Posts Tagged ‘poetry-archives’

Volunteer Swim coach: A Tribute

By Michael O. Zahn

He walks with two canes,
he’s fragile and fat,
the kids on the team
lug his extra-wide chair,
gently help him sit back.

But his voice still has sinew,
he bellows tough drills.
With sandpaper words
he strives to propel
even the slackers,
to make all excel.

Once, long ago,
he was slim and swam swift.
An Adonis in butterfly,
flaunting gods’ gift!
The water was whipped
by his lunges and plunges!
Sprays of ribbons
were showered by judges.

Ribbons fray.
Butterflies die.
Bodies betray.
The gods can deny.

What’s left of Adonis
you’ll find at the pool
in his extra-wide chair,
a pain-drenched old grandpa
who’s fighting despair
by bequeathing his dreams
to the ripening teens
on the high-school swim team.

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The Lake Cane Restoration Society

By Suzanne S. Austin-Hill
Form: Acrostic

“Lucky” Meisenheimer’s

Aquatic oasis is

Kept swimmable, fishable, drinkable, and loveable1 through

Efforts proactively protecting this unique spring-fed water resource in central Florida.1

Complaints, anger, disgust from residents and visitors

Alike were volunteer swimmer-scientists’ call to action.

National media joined their curative response to the

Explosion of algae. They prevented green slime from claiming our favorite swimming-hole.

1Promoting best practices in restoring Lake Cane

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Ode to Lucky: a “Swimmerick”

By Tom Welch

An aquatic young doctor named “Lucky”,
Made his way south from Eastern Kentucky.
His swim’s now historic,
Wall signers – euphoric!
Yet, is all about pushing the puck, he!

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The Lake

By Seth Wycha (age 7)

On the weekends when I wake,
I like to see our local lake
with my mommy and my bike,
my little brother on his trike.
If I’m lucky, in the water
I might see a baby otter
or some birds in the trees
while I feel the gentle breeze.
There’s nothing like the water’s shine.
The lake – where lovely creatures live and dine.

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The Swimmers Who Have Left Us

By Michael Zahn

No more water chill on skin,
no more fear of loss
or joy of win;
they are on the longest lap of all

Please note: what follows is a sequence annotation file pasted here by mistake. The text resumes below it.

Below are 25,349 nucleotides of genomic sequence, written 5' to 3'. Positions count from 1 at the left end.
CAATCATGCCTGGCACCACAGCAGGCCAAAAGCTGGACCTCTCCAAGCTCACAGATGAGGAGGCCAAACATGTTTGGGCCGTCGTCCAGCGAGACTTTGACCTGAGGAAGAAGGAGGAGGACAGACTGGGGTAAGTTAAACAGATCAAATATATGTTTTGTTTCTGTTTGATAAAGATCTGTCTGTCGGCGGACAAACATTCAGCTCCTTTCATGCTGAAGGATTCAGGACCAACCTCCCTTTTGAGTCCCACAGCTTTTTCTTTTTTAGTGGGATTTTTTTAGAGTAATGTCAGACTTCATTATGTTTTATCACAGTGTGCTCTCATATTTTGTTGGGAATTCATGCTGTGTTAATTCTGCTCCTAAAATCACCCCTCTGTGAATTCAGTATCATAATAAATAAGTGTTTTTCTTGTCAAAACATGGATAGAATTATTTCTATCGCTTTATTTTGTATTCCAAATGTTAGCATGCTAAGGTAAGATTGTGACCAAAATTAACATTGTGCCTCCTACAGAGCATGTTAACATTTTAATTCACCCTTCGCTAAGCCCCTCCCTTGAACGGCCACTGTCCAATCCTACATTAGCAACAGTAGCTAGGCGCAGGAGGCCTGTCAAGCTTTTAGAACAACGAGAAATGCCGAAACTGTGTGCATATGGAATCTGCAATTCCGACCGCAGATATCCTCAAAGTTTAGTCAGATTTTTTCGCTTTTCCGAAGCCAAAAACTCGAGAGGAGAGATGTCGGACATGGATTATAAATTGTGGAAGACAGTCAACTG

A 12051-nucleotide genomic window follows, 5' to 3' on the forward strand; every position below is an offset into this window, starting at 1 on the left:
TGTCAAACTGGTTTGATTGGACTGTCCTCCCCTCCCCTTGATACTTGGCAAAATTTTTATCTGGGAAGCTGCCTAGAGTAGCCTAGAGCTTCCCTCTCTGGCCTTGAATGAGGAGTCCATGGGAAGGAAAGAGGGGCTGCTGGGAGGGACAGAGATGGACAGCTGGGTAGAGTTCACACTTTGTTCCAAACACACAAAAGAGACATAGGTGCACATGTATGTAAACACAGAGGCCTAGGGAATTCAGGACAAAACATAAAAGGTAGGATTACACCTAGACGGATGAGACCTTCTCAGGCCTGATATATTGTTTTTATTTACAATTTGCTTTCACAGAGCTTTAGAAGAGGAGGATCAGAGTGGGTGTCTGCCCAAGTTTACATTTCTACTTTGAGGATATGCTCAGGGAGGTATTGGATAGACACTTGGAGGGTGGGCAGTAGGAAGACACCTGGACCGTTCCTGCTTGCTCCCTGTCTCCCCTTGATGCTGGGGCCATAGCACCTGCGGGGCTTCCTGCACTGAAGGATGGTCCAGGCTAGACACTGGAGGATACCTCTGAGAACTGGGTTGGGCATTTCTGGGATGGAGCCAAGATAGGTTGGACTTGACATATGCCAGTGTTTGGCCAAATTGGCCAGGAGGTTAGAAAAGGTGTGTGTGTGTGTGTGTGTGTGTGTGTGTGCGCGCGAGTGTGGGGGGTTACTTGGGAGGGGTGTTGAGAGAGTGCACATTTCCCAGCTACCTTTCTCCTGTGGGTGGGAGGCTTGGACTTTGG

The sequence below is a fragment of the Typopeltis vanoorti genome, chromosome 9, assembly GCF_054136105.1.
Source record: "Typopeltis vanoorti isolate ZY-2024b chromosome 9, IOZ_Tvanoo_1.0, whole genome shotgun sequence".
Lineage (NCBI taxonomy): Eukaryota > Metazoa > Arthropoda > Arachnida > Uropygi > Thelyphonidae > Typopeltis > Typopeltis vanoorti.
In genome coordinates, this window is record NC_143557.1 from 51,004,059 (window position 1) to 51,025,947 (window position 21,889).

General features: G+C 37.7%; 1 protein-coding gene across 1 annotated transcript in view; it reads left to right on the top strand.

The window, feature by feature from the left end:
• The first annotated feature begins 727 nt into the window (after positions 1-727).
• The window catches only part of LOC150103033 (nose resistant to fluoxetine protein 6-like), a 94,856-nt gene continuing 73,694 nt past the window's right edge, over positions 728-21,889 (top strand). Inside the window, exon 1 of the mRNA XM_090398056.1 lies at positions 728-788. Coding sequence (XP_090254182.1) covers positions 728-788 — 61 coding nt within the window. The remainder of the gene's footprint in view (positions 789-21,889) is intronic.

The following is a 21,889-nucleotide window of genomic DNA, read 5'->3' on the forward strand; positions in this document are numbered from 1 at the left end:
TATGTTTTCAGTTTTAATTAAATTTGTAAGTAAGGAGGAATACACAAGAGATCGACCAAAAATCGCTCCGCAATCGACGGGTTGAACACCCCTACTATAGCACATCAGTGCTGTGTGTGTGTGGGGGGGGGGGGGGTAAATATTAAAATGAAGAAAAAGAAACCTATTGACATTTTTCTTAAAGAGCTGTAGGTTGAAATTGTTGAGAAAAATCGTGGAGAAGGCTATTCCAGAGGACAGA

The infinity pool
to which they have been called
has lanes that stretch forever
on the longest lap of all
No more will heartless pace clocks
tally up their faults.
Achievement records frozen now,
on the longest lap of all
Oh, you splendid living swimmers,
delight in every splash
in sunshine and in squall
for someday you will join them
on the longest lap of all

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The Golden Rule

By Barb Abney

When what the world portends makes you blue,
To thine own lake be true.

COVID, war, work and school,
Can make your life seem less than cool.

Not to mention the price of fuel!
When it all seems just a little too cruel,

Remember Lucky’s Golden Rule –
To thine own lake be true.

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Generative Writing with Water

By Suzanne S. Austin-Hill

Of our waterways, we are stewards; opportunities abound –

Do the wrong thing – conditions worsen

Partnerships produce plans – guiding authorities to

Do the right thing – responsible, logical, feasible

I write new poems in collaboration with bodies of water,
inspired by the sights and sounds of their shores.
I dip my poems into these sacred wells,
quickly retrieving revision.

Oceans, lakes, rivers, streams – sources of creativity, good health, life

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The Colors of Cane

By Michael Zahn

iPads are red,
TVs are blue,
get off that couch
we’ve got swimming to do!

Swimsuits are red,
swimsuits are blue,
physique is a factor,
and attitude, too —
a Speedo inspires
(and so does J.Crew)

Swim caps are orange,
swim caps are green.
Neon’s advantage:
You can be seen.
Neoprene’s great
if Cane’s temp is polar.
Ears turning blue?
Just yank it lower.

Tow floats are pink,
(yeah, some are yellow).
If shore’s afar,
and your core
turns to jello,
orange you glad
you brought your

Cane sky might blush red,
Cane clouds might blow blue,
no matter the weather
I love swimming
with you

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The Lucky Lake

By Michael Zahn

Lucky lake!
Our volunteers have made a vow
to help Cane cope
— right here, right now —
with Godzilla Hydrilla
(and Noxious Nitrate)
that choke and cloud,
make swimmers frown,
(could make our lake a burial ground).
But we stand fast
(swim even faster),
we swear that Cane
will shine, not fester.
In May each year,
hundreds race our Golden Mile.
They dread no depth,
they fear no reptile.
See the lively noisy splashy mob scene!
— as we raise cash to keep Cane clean.

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By Carlton Johnson

I dive right
in wordless
and light
like tangerines in autumn
cresting the troughs
of tomorrow
and the day after
for the water is clear and
pure and permeates all
the wonders that I
can still see there is
wonder here and there
and there in the modest
of grief and suffering
we break the surface
and we all sink like pebbles
to a universe of one
only one begotten
and forgotten dream
to return


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